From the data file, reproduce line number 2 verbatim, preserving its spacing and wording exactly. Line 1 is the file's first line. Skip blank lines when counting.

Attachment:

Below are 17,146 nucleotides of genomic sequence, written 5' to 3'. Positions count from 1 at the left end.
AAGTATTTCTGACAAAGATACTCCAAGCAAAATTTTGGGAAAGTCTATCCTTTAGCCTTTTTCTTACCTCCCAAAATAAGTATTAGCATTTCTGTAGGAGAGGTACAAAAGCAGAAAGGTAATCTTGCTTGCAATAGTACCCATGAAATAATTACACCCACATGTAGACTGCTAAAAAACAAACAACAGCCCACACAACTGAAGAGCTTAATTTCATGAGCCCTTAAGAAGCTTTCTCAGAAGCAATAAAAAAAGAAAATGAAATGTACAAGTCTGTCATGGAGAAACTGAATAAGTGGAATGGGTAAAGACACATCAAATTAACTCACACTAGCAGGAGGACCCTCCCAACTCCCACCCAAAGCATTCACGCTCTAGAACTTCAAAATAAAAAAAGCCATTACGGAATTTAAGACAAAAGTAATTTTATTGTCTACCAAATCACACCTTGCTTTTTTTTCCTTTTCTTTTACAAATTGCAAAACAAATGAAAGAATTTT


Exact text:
AAGTATTTCTGACAAAGATACTCCAAGCAAAATTTTGGGAAAGTCTATCCTTTAGCCTTTTTCTTACCTCCCAAAATAAGTATTAGCATTTCTGTAGGAGAGGTACAAAAGCAGAAAGGTAATCTTGCTTGCAATAGTACCCATGAAATAATTACACCCACATGTAGACTGCTAAAAAACAAACAACAGCCCACACAACTGAAGAGCTTAATTTCATGAGCCCTTAAGAAGCTTTCTCAGAAGCAATAAAAAAAGAAAATGAAATGTACAAGTCTGTCATGGAGAAACTGAATAAGTGGAATGGGTAAAGACACATCAAATTAACTCACACTAGCAGGAGGACCCTCCCAACTCCCACCCAAAGCATTCACGCTCTAGAACTTCAAAATAAAAAAAGCCATTACGGAATTTAAGACAAAAGTAATTTTATTGTCTACCAAATCACACCTTGCTTTTTTTTCCTTTTCTTTTACAAATTGCAAAACAAATGAAAGAATTTT